Anti-Chinese fervor erupted in Vietnam mid-May when the Chinese government parked an oil rig in disputed waters. This sparked the burning of Chinese-owned factories by civilian Vietnamese in southern Vietnam’s Binh Duong province.
The 440 rioters who were arrested were indiscriminate in their destruction. At least two Chinese were killed, 15 factories were set on fire and hundreds of enterprises, most owned or managed by Chinese, Taiwanese and South Koreans, were destroyed during the riots in the early morning hours of May 14. Monetary damage is estimated in the billions of dong (on May 15, 1VND = 0.000047 USD), not to mention the thousands of workers who may be losing their jobs.
May 16, unidentified gunmen attacked the camp of a Chinese company in northern Cameroon. Ten people are missing and one injured. As this goes to press, the reason for the attack is unknown.
On July 28, 1914, World War I broke out in Europe, which spread to other continents soon thereafter. During the following month Japan’s Prime Minister Ōkuma Shigenobu directed Foreign Minister Kato Taka-aki to throw Japan’s lot with Britain and France against the Central Powers, Germany and Austria-Hungary. The motivation for this lay not so much with the idea of helping Britain and France as it was to head off any future objections that Britain might have toward advancing Japan’s future activities in China. It was hoped that Britain would provide diplomatic interference for a Japanese seizure and permanent possession of all German mandates and leaseholds in the Pacific and in China.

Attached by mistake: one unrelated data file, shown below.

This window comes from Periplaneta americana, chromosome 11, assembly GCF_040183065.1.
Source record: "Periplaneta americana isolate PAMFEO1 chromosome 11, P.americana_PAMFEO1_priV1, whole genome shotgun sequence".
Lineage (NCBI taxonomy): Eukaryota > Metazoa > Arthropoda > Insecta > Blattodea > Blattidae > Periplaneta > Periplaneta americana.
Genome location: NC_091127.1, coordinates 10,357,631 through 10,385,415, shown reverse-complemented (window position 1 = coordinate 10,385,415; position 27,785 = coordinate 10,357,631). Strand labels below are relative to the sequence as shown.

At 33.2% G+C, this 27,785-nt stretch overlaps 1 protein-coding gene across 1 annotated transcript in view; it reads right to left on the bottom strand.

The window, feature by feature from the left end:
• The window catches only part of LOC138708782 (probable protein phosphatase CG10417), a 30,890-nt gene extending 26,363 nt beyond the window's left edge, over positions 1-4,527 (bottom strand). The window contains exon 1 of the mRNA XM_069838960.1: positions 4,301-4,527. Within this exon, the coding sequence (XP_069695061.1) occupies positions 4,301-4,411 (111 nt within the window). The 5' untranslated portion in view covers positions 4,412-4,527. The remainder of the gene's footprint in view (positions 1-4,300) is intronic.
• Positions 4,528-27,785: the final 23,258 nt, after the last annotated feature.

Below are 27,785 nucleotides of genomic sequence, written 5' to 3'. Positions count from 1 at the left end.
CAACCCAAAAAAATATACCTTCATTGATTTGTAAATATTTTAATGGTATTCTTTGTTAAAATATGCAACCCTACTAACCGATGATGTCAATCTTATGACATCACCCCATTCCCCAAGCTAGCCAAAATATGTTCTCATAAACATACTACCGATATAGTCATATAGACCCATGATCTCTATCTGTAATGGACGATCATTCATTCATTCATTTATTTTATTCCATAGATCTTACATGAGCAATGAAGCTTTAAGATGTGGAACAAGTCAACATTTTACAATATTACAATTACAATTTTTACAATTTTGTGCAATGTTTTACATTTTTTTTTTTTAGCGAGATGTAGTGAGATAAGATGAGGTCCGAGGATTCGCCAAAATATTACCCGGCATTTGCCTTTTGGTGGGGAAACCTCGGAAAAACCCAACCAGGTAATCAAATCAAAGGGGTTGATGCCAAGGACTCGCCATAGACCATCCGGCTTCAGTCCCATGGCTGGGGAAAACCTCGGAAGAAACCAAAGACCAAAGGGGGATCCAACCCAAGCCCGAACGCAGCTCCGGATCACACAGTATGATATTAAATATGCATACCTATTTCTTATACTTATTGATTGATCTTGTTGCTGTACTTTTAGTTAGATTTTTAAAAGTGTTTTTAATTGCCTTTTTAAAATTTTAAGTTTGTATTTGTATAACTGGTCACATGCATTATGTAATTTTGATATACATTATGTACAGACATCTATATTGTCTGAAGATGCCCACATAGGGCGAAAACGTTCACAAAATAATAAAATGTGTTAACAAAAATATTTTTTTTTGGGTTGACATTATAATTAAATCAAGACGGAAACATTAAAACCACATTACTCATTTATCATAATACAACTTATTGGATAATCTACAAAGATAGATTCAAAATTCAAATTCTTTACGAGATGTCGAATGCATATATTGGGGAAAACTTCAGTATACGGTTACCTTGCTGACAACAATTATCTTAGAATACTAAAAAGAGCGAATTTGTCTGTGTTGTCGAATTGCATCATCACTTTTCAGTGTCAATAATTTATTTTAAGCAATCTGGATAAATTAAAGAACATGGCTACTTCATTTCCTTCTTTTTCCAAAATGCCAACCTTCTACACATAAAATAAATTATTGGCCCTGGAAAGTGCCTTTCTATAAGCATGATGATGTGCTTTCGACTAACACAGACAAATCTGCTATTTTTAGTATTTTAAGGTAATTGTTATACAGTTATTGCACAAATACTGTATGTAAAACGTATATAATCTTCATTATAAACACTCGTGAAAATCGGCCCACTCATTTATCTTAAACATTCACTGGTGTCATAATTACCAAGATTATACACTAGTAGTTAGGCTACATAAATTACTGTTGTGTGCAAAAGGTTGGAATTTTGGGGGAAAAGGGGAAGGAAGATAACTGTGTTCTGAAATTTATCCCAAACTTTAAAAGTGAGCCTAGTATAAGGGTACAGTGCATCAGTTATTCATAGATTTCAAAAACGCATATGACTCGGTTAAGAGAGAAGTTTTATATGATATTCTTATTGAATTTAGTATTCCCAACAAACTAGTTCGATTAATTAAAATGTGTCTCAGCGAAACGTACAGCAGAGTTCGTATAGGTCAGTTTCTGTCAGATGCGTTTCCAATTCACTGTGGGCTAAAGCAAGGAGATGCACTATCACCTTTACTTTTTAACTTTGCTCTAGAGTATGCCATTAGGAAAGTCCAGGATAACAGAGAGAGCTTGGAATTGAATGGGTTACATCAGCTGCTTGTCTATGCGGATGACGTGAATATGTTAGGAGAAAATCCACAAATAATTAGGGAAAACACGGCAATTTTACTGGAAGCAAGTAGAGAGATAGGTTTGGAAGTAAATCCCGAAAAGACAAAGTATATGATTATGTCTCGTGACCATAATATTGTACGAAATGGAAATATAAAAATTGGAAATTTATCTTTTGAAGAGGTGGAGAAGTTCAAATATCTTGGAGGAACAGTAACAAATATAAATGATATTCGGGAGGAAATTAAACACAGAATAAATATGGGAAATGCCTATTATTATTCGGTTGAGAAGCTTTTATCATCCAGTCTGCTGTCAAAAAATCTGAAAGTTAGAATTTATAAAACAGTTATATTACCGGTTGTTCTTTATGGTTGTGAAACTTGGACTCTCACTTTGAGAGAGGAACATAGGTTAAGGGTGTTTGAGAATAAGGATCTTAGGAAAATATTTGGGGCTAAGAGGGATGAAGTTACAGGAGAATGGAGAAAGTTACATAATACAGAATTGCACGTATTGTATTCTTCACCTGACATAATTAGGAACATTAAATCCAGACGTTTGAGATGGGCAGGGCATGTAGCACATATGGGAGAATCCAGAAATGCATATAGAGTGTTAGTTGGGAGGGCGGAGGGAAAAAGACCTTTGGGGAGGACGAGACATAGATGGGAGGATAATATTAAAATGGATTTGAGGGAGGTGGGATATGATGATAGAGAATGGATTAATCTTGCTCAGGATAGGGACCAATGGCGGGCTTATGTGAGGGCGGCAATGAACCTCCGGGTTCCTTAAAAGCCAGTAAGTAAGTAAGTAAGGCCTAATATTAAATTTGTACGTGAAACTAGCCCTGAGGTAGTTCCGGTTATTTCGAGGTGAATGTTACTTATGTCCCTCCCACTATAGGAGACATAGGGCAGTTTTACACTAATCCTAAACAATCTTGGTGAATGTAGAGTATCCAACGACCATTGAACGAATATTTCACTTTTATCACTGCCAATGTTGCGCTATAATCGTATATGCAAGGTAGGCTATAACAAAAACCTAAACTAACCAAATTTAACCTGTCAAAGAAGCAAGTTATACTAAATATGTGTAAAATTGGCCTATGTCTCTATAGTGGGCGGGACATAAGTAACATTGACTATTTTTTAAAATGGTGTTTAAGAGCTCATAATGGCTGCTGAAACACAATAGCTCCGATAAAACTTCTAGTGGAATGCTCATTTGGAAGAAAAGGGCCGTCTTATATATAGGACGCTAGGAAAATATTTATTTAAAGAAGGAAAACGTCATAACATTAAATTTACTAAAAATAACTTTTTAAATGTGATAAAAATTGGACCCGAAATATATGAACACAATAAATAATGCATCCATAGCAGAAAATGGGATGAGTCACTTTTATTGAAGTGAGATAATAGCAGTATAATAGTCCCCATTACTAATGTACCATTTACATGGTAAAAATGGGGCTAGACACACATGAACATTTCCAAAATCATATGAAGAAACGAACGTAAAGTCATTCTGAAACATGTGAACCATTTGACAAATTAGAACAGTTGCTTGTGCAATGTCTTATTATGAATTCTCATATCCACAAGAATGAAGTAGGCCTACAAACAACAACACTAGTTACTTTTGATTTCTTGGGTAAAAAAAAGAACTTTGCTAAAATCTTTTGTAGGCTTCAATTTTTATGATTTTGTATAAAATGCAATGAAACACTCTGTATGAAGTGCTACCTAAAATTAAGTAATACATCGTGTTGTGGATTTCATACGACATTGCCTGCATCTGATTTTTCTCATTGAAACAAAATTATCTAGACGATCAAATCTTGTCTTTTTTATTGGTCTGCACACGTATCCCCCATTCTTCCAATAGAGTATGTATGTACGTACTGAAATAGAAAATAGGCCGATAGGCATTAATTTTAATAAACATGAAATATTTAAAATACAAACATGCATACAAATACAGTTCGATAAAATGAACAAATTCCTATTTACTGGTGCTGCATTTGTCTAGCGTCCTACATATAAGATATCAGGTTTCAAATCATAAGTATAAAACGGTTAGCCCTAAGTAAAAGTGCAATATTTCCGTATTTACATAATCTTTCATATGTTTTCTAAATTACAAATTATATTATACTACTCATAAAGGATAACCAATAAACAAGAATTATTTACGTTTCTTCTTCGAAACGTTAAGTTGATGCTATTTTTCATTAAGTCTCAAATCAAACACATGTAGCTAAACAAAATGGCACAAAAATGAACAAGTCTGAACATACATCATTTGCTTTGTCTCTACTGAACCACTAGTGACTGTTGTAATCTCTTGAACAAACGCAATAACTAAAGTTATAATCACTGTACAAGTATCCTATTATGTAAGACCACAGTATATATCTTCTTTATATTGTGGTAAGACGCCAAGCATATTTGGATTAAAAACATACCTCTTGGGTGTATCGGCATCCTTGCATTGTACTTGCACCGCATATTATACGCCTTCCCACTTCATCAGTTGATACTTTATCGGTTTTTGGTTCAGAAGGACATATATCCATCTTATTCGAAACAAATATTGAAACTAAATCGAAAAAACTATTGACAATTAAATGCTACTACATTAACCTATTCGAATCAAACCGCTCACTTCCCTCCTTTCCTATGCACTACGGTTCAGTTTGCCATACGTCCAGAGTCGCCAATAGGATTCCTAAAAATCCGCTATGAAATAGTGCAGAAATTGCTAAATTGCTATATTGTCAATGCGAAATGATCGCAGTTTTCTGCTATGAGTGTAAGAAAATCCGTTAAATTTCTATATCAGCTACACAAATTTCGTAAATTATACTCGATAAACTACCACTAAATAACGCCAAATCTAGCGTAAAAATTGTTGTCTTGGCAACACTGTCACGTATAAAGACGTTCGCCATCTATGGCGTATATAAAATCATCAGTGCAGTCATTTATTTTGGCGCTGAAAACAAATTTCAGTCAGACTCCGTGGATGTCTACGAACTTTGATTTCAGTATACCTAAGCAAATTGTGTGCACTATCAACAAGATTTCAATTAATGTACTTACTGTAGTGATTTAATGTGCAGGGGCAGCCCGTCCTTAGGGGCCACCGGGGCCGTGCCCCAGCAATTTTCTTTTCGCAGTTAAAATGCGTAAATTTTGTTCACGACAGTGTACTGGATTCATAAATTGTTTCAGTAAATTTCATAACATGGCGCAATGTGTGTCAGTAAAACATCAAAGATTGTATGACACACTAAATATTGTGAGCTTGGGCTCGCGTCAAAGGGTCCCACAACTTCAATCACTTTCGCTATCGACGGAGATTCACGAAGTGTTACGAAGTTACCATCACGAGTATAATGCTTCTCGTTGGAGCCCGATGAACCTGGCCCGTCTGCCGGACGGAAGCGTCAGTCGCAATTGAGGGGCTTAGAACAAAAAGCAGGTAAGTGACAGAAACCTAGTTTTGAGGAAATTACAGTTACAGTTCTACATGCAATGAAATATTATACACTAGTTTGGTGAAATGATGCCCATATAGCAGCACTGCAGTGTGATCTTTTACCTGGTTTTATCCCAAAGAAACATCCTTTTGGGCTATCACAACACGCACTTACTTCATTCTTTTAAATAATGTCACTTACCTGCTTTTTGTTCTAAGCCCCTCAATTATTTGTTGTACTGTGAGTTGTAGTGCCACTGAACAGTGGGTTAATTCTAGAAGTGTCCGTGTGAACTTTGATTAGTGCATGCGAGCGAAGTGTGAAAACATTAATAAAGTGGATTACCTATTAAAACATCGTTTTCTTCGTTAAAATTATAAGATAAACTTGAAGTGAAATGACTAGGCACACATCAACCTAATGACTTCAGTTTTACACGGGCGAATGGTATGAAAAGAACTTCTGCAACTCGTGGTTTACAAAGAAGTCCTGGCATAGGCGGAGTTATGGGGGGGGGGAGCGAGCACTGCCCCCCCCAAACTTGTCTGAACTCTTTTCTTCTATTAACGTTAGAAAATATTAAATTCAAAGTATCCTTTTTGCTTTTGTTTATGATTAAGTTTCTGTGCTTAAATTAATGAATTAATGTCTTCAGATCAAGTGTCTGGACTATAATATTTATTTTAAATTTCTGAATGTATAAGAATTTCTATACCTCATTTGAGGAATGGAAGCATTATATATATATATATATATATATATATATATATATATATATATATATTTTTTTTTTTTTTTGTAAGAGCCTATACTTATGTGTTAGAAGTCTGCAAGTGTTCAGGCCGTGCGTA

In case you haven’t heard, The Chinese Heritage Foundation has commissioned San Francisco Opera for a production of “Dream of the Red Chamber,” featuring music by world-renowned Chinese-American composer Bright Sheng and an English-language libretto by the composer and Tony Award-winning Chinese-American playwright David Henry Hwang (China Insight, February 2014). The commissioned opera is planned for a fall 2016 premiere.
By Anthony James
Although it is one of the world’s largest producers of food, China is in a pickle: the country is running out of farmland. That's pretty surprising for a country that feeds close to 20 percent of the world’s population and employs more than 300 million farmers. However, with rapid industrialization, mass migrations of farmers to the cities, and the growing demand for food by its middle class, how is China going to get more food?